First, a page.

President Bell Labs: what's after smartphones?
In this guest post, Jeong Kim, President Bell Labs, looks into the future and discusses the impact of video, sensors, the need for energy efficiency, and cloud services, and asks what form personal communications will take after smartphones. His answer may surprise you.
One hundred years ago, a telephone was a box on a wall. Now it's a wallet-sized device that captures video, surfs the web, and manages hundreds of applications. Tomorrow you may not always need your own device: the environment around you will offer those personalized capabilities - and more.
Peering into the unknown
At Bell Labs, we research the technologies that will drive the next great innovations. This involves a fair bit of trying to envision the future. Our expertise in key technical areas provides a good guide, but of course, there are still many categories of unknowns.
One such category is known unknowns: knowing, for example, that the current explosion in the use of video on the Internet is straining the capacity of networks, but perhaps not yet knowing which specific technology will provide the best solution. Then there are the unknown unknowns - unknown needs that will be met by unknown technologies. These are among the many reasons why we persistently interact with customers and nourish our research capacity across multiple disciplines of science.
Even so, predicting the future is by no means a sure bet. Five years ago, who would have thought that so many people around the globe would spend so much time on social networks like MySpace and Facebook? And it's certainly possible that in the next five years, other similarly unanticipated surprises will arise. Nevertheless, we can still identify several key trends likely to shape that future.
Video: a driving force for the networks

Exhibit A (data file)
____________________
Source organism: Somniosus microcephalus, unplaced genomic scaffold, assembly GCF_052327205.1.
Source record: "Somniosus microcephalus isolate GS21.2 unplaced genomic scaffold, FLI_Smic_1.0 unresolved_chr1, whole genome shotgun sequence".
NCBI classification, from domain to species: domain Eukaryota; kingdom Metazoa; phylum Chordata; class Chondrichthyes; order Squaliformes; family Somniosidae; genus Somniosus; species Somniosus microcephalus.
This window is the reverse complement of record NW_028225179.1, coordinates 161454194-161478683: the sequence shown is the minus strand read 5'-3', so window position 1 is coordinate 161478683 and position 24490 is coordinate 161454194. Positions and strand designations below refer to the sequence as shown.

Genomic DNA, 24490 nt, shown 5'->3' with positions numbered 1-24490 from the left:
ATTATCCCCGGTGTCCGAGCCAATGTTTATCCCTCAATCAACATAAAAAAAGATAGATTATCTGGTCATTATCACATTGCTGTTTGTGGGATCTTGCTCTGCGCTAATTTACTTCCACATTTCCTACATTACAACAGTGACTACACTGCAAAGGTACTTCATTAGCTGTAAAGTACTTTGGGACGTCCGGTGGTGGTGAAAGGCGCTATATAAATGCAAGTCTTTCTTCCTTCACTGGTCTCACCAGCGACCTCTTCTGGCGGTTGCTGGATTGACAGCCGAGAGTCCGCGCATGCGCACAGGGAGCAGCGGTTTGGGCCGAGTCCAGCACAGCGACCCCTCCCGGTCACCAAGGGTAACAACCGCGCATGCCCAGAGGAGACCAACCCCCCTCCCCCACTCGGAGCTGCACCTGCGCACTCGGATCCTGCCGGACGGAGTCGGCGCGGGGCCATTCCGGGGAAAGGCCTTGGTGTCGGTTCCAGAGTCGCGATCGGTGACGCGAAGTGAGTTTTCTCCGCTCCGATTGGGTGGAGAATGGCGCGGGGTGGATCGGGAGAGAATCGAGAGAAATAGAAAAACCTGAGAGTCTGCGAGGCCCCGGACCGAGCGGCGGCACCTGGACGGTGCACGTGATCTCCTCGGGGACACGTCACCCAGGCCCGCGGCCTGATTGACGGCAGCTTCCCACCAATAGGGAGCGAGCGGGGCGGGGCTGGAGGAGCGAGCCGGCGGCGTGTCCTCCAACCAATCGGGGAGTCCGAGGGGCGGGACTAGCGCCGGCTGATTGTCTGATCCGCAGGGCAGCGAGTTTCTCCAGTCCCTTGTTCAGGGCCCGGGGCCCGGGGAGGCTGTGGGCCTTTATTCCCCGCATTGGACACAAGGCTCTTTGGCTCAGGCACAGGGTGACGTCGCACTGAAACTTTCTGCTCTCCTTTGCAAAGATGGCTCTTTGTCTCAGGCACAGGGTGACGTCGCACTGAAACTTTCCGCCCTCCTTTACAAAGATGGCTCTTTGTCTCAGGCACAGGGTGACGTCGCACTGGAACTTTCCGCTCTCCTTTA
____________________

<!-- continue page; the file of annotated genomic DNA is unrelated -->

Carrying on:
Video-based content - streamed to your desktop, your laptop, your smartphone, wherever - will be an even more fundamental component of how we communicate in 2015. I realized how important video had become last year when I asked my daughter which website she visited the most. Her response: "Youtube." It's where she does her learning - whether how to play the guitar or speak Spanish. I had always thought of Youtube as a substitute for TV; I never considered its other possible uses. It can be used to share ideas, to find out how to perform a task, or where students can watch lectures they might have missed.
The video boom is not just about Youtube - like sites. Video conferencing applications like Skype have become increasingly popular and part of our everyday interactions. I believe communications will migrate over the next five years to far more 'immersive' experiences that make it seem as if we are all sharing the same physical place even while being continents apart.
Many, many sensors - everywhere
Most of us connect over a network of networks - the most common being the Internet. Usually we go looking for information and these networks take us to it. But an alternative pattern is emerging, one in which a network of sensors continuously gathers information and, if relevant, pushes it out to us. What sort of sensors? Some will detect motion or sounds; others temperature or chemicals. They might employ radio-frequency ID (rFID) devices or video technologies. When certain conditions occur, these sensor networks will trigger an alert over the Internet to other machines or people.